"Thriller," which ends side one with its ghoulish narration by Vincent Price, "Beat It," "Billie Jean" and "Human Nature." A drum machine's steady rhythm introduces "Beat It," which was written by Jackson and is immediately cast as a rock song by Steve Lukather's guitar and a brief hint of the coming guitar solo by Eddie Van Halen, who Mr. Jones brought to the project. Jeff Porcaro, who, like Mr. Lukather, was a member of the band Toto, plays drums. Mr. Jones said that he and Jackson, determined to expand the performer's base, had their eyes on a rock audience. "Billie Jean" also was a Jackson composition. Sung with icy fire, its melody rests on what may be the deepest groove in pop history, formed by a battery of synths, N'dugu Chancler on drums and Mr. Johnson on bass. At the chorus, Mr. Jones opens the track, allowing in a chiming guitar to leaven the relentless, bottom-heavy rhythm. Lush synthesizers add movement to the backdrop. "When you come out of 'Billie Jean,' which is just three chords, you need a kaleidoscopic harmonic structure," Mr. Jones said. "You know, the ear wants that."
Steve Porcaro composed the music for the next tune, a lovely ballad. "Toto sent over a demo and Rod Temperton and I listened to it, but the first two songs didn't do much for us," he told me. "Then the third song came out and I said, 'Yeah!" The next day, Mr. Jones asked John Bettis to write the lyrics to what became "Human Nature." The performance floats on guitar and bass notes; at first, the brass is barely noticeable. Mr. Jones allows the chorus to arrive without additional fanfare, thus drawing in the listener. Jackson sings it beautifully, allowing his voice to meld with the whole.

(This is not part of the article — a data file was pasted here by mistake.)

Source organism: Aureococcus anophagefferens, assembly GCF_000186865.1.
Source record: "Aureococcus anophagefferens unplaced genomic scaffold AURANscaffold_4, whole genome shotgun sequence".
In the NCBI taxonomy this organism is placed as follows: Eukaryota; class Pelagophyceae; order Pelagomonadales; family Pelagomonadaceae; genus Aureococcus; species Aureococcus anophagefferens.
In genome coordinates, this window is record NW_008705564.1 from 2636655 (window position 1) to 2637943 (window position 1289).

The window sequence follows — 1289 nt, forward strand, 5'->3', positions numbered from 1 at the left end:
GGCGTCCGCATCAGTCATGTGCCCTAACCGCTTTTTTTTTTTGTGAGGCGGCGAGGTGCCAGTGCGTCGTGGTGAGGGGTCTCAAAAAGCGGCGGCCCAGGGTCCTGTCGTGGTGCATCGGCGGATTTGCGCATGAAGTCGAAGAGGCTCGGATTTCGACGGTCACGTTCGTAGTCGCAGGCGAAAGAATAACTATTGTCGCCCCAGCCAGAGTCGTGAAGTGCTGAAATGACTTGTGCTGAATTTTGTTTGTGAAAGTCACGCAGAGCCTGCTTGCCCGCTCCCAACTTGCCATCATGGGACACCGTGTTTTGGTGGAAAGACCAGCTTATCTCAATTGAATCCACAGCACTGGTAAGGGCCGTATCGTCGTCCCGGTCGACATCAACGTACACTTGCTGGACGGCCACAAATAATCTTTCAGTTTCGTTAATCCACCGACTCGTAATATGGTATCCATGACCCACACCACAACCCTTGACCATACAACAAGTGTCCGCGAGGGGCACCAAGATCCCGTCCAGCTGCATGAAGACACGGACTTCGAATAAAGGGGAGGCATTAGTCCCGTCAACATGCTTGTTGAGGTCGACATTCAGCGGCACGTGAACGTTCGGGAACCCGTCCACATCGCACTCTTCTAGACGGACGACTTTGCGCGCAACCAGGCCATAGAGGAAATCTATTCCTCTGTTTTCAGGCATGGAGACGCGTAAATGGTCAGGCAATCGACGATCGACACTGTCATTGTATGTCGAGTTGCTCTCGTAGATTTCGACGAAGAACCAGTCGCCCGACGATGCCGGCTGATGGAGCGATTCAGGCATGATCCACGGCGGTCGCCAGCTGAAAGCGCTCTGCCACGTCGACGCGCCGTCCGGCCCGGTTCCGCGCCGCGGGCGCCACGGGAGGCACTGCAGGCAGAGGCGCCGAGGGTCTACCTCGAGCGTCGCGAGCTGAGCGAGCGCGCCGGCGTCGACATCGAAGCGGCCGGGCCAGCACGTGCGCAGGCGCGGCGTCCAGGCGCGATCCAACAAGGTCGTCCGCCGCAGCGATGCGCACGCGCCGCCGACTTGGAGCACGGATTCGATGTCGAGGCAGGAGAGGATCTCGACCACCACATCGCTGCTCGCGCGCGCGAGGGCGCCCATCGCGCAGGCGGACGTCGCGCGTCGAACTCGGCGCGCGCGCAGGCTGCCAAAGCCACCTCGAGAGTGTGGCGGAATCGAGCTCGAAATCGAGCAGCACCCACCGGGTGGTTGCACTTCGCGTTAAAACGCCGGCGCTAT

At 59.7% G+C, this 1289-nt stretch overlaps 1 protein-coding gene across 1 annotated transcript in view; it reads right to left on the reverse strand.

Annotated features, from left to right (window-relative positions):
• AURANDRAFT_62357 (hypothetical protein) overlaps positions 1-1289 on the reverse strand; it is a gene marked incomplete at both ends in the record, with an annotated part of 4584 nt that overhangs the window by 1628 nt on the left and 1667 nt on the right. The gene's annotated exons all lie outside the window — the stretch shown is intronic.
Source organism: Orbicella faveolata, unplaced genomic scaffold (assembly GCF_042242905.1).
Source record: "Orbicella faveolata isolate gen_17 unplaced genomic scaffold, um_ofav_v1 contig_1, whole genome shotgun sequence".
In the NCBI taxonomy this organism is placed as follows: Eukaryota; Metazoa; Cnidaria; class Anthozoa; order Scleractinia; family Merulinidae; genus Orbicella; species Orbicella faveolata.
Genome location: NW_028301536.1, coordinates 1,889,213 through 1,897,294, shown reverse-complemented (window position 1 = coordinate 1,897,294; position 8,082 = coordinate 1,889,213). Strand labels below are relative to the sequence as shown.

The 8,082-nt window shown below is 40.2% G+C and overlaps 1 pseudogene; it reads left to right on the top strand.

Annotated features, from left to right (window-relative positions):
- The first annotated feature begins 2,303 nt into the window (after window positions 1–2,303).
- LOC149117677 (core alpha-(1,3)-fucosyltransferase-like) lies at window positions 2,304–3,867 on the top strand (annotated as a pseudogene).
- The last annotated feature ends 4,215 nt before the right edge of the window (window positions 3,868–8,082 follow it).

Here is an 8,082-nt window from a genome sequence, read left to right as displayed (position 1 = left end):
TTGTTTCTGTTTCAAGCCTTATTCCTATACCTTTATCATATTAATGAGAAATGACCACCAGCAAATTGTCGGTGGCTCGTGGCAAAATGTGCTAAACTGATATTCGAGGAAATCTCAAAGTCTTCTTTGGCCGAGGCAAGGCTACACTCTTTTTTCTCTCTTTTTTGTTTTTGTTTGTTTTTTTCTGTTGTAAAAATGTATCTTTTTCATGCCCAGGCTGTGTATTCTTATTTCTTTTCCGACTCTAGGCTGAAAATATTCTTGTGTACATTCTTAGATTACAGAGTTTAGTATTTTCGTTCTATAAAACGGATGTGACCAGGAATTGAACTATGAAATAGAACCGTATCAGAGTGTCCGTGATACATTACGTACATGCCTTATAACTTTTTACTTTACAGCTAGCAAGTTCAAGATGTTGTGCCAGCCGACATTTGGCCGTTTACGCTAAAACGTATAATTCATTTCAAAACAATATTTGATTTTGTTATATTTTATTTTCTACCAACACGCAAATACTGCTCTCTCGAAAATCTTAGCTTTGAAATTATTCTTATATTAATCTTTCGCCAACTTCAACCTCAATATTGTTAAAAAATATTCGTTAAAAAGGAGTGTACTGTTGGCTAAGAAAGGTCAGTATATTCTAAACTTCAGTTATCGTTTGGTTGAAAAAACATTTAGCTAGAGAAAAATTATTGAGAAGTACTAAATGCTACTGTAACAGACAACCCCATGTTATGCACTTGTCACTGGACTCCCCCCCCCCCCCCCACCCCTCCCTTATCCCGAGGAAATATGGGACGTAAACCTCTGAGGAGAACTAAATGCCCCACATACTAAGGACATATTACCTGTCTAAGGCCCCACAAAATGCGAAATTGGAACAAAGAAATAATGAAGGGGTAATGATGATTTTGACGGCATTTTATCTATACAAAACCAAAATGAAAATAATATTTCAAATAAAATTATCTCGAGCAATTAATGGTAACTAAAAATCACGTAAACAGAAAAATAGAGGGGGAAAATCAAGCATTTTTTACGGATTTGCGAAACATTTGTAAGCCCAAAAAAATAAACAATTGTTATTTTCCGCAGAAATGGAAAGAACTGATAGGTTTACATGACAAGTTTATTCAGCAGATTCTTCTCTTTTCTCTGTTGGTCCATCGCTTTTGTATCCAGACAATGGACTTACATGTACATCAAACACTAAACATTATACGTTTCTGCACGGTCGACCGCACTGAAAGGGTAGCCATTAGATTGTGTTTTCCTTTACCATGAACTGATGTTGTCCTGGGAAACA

"Thriller" concludes with the snappy "P.Y.T. (Pretty Young Thing)," which brought Jackson together with his sisters Janet and LaToya, and "The Lady in My Life," a gorgeous ballad written by Mr. Temperton featuring Paul Jackson on guitar. Five years after the release of "Thriller," Jackson and Mr. Jones went on to make "Bad," with many of the same musicians who played and arranged parts for their breakthrough recordings.
By then, though, the template for presenting the music of Michael Jackson was set. He had become the King of Pop. "We put this all together behind Michael's energy and sensitivity," Mr. Jones said. "It was a team effort. I swear to you, it was like divinity put us all together."
Mr. Fusilli is the Journal's rock and pop music critic.
Posted by Bob at 2:49 PM